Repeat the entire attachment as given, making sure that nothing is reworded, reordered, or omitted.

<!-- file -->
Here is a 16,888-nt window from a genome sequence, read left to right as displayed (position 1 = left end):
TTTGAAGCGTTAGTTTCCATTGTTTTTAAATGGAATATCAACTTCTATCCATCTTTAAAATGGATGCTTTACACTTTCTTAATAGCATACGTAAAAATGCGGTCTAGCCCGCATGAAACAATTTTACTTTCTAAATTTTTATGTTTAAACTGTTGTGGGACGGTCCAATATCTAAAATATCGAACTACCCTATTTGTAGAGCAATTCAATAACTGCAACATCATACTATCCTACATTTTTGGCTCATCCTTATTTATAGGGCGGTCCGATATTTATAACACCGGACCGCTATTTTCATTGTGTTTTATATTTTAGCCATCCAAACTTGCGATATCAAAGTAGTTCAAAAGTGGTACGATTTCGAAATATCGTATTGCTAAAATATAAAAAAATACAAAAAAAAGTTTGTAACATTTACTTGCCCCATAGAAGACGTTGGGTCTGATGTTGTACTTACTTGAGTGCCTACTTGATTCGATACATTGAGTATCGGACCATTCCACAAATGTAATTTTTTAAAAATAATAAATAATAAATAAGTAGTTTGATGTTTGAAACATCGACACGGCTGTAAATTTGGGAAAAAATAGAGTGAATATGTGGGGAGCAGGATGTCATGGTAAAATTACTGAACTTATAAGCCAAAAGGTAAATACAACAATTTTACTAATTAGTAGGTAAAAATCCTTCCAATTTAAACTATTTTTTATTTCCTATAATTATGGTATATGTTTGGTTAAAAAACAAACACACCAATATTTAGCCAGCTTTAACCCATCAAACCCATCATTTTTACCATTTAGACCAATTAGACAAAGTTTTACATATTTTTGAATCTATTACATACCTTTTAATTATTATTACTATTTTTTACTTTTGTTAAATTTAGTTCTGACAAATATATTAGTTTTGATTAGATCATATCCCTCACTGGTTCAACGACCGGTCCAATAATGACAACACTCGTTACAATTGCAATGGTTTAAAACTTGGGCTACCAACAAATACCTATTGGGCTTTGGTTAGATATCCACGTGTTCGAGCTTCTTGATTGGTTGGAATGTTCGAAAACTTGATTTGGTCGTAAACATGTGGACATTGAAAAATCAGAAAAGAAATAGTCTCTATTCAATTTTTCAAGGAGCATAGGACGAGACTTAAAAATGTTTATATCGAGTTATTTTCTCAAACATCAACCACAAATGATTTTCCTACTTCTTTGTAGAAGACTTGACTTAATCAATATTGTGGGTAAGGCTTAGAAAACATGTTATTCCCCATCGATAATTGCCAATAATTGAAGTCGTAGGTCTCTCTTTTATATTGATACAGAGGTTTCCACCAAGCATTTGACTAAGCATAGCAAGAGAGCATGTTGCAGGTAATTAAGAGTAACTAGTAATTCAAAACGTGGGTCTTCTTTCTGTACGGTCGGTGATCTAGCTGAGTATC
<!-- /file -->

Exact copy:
Here is a 16,888-nt window from a genome sequence, read left to right as displayed (position 1 = left end):
TTTGAAGCGTTAGTTTCCATTGTTTTTAAATGGAATATCAACTTCTATCCATCTTTAAAATGGATGCTTTACACTTTCTTAATAGCATACGTAAAAATGCGGTCTAGCCCGCATGAAACAATTTTACTTTCTAAATTTTTATGTTTAAACTGTTGTGGGACGGTCCAATATCTAAAATATCGAACTACCCTATTTGTAGAGCAATTCAATAACTGCAACATCATACTATCCTACATTTTTGGCTCATCCTTATTTATAGGGCGGTCCGATATTTATAACACCGGACCGCTATTTTCATTGTGTTTTATATTTTAGCCATCCAAACTTGCGATATCAAAGTAGTTCAAAAGTGGTACGATTTCGAAATATCGTATTGCTAAAATATAAAAAAATACAAAAAAAAGTTTGTAACATTTACTTGCCCCATAGAAGACGTTGGGTCTGATGTTGTACTTACTTGAGTGCCTACTTGATTCGATACATTGAGTATCGGACCATTCCACAAATGTAATTTTTTAAAAATAATAAATAATAAATAAGTAGTTTGATGTTTGAAACATCGACACGGCTGTAAATTTGGGAAAAAATAGAGTGAATATGTGGGGAGCAGGATGTCATGGTAAAATTACTGAACTTATAAGCCAAAAGGTAAATACAACAATTTTACTAATTAGTAGGTAAAAATCCTTCCAATTTAAACTATTTTTTATTTCCTATAATTATGGTATATGTTTGGTTAAAAAACAAACACACCAATATTTAGCCAGCTTTAACCCATCAAACCCATCATTTTTACCATTTAGACCAATTAGACAAAGTTTTACATATTTTTGAATCTATTACATACCTTTTAATTATTATTACTATTTTTTACTTTTGTTAAATTTAGTTCTGACAAATATATTAGTTTTGATTAGATCATATCCCTCACTGGTTCAACGACCGGTCCAATAATGACAACACTCGTTACAATTGCAATGGTTTAAAACTTGGGCTACCAACAAATACCTATTGGGCTTTGGTTAGATATCCACGTGTTCGAGCTTCTTGATTGGTTGGAATGTTCGAAAACTTGATTTGGTCGTAAACATGTGGACATTGAAAAATCAGAAAAGAAATAGTCTCTATTCAATTTTTCAAGGAGCATAGGACGAGACTTAAAAATGTTTATATCGAGTTATTTTCTCAAACATCAACCACAAATGATTTTCCTACTTCTTTGTAGAAGACTTGACTTAATCAATATTGTGGGTAAGGCTTAGAAAACATGTTATTCCCCATCGATAATTGCCAATAATTGAAGTCGTAGGTCTCTCTTTTATATTGATACAGAGGTTTCCACCAAGCATTTGACTAAGCATAGCAAGAGAGCATGTTGCAGGTAATTAAGAGTAACTAGTAATTCAAAACGTGGGTCTTCTTTCTGTACGGTCGGTGATCTAGCTGAGTATC